“Mission: Impossible-Dead Reckoning Part I” (Paramount, theaters, on July 12): Tom Cruise? Death-defying stunts in Venice? The return of Kittridge? What more do you need?
“Theater Camp” (Searchlight, theaters): Musical theater nerds (and comedy fans) will delight in this loving satire of a childhood institution, with Ben Platt and Molly Gordon.
“Oppenheimer” (Universal, theaters): Christopher Nolan takes audiences into the mind of the “father of the atomic bomb,” J. Robert Oppenheimer (Cillian Murphy) as he and his peers build up to the trinity test at Los Alamos.
“Barbie” (Warner Bros., theaters): Margot Robbie plays the world’s most famous doll (as do many others) opposite Ryan Gosling’s Ken in Greta Gerwig’s comedic look at their perfect world.
“Stephen Curry: Underrated” (Apple TV+): Peter Nicks directs a documentary about the four-time NBA champion.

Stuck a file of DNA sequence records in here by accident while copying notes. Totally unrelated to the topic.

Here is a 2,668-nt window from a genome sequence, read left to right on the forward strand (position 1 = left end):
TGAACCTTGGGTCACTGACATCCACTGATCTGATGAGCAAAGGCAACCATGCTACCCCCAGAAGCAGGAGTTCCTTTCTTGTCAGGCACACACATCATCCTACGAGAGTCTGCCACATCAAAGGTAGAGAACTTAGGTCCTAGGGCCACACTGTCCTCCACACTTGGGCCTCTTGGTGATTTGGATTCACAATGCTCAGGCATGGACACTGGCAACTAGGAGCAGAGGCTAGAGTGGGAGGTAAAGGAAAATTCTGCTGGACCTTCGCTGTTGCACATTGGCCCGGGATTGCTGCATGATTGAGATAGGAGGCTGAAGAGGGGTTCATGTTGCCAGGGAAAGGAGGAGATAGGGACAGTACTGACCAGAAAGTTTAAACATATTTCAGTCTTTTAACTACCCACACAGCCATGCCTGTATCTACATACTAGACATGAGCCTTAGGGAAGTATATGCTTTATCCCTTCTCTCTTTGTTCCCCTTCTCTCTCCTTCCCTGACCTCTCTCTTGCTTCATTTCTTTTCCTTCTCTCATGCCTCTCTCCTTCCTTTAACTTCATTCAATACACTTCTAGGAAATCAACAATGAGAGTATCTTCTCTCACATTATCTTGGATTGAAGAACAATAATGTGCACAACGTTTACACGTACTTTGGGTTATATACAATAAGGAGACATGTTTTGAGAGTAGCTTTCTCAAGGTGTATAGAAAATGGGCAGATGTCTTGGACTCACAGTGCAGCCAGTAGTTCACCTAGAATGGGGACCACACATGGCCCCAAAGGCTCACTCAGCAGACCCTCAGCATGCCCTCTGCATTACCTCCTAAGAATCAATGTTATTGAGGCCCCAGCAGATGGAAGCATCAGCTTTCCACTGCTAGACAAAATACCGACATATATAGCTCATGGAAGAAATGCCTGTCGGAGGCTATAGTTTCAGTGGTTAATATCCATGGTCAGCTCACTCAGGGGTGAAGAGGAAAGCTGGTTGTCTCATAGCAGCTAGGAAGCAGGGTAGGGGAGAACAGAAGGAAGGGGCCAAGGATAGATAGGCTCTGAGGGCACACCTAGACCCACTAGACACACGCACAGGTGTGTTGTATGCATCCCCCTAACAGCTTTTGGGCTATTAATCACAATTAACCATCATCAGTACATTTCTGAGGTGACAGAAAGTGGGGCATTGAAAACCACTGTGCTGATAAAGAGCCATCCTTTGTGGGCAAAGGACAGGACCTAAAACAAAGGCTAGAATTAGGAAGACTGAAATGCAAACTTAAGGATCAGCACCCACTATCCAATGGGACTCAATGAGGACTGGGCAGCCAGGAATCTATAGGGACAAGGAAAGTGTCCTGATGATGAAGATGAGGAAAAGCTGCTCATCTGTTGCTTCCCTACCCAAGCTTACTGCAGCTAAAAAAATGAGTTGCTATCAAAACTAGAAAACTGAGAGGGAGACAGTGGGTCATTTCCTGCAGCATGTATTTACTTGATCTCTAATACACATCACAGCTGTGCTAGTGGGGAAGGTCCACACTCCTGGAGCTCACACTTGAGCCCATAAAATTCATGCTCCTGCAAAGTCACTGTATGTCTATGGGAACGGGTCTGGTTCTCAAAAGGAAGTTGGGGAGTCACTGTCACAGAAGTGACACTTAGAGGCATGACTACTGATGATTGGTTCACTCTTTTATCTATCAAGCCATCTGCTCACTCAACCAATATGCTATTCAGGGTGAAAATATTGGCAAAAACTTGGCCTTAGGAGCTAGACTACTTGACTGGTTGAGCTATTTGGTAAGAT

“They Cloned Tyrone” (Netflix): John Boyega, Teyonah Parris and Jamie Foxx lead this mystery caper.
“Haunted Mansion” (Disney, theaters): A Disney ride comes to life in with the help of Rosario Dawson, Tiffany Haddish, Owen Wilson and Danny DeVito.
“Talk to Me” (A24, theaters): A group of friends conjure spirits in this horror starring Sophie Wilde and Joe Bird.
“Happiness for Beginners” (Netflix, on July 27): Ellie Kemper is a newly divorced woman looking to shake things up.
“Sympathy for the Devil” (RLJE Films): Joel Kinnaman is forced to drive a mysterious gunman (Nicolas Cage) in this thriller.
“Kokomo City” (Magnolia): This documentary follows four Black transgender sex workers.
“Teenage Mutant Ninja Turtles: Mutant Mayhem” (Paramount, theaters): This animated movie puts the teenage back in the equation with a very funny voice cast including Seth Rogen and John Cena as Bebop and Rocksteady.
“Meg 2: The Trench” (Warner Bros., theaters): Jason Statham is back fighting sharks.
“Passages” (Mubi): The relationship of a longtime couple (Franz Rogowski, Ben Whishaw) is thrown when one begins an affair with a woman (Adèle Exarchopoulos).
“A Compassionate Spy” (Magnolia): Steve James’ documentary about the youngest physicist on the Manhattan Project who fed information to the Soviets.